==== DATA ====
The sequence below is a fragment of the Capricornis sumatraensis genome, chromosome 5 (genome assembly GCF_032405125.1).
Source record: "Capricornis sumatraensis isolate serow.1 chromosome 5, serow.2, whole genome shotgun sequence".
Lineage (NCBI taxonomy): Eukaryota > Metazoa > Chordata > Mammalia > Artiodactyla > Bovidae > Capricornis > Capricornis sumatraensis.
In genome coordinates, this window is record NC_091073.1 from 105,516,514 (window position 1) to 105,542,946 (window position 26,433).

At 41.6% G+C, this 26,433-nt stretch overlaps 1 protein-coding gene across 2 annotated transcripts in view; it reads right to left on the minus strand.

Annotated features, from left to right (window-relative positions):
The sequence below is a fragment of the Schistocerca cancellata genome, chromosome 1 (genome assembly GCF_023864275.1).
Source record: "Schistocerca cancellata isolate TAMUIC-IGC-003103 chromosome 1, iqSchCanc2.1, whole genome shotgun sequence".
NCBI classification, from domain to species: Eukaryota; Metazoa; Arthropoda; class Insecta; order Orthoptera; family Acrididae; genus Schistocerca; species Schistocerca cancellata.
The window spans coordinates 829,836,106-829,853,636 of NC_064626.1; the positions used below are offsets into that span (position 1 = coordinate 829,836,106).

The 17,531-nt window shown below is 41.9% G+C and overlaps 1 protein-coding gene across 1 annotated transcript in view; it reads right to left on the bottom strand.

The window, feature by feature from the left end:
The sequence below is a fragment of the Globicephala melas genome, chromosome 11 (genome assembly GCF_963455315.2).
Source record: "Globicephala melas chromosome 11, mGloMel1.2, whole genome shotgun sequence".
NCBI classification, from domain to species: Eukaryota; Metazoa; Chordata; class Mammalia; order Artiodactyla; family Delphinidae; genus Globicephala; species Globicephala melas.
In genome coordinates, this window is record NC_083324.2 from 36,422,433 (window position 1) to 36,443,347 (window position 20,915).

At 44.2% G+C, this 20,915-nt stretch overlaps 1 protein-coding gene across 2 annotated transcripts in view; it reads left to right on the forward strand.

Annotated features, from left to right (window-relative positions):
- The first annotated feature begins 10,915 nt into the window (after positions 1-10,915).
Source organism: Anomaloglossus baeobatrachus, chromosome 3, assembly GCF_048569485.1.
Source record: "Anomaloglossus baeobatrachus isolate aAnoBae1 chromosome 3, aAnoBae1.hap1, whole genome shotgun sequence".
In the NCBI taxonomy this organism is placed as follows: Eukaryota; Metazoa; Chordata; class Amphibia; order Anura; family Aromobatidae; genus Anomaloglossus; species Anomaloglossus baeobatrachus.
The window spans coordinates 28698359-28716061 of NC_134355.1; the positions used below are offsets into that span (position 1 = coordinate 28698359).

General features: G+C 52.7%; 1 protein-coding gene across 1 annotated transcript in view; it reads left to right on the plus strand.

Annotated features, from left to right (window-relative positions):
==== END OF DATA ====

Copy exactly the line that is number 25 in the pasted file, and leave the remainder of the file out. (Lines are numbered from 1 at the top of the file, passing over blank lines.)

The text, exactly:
Annotated features, from left to right (window-relative positions):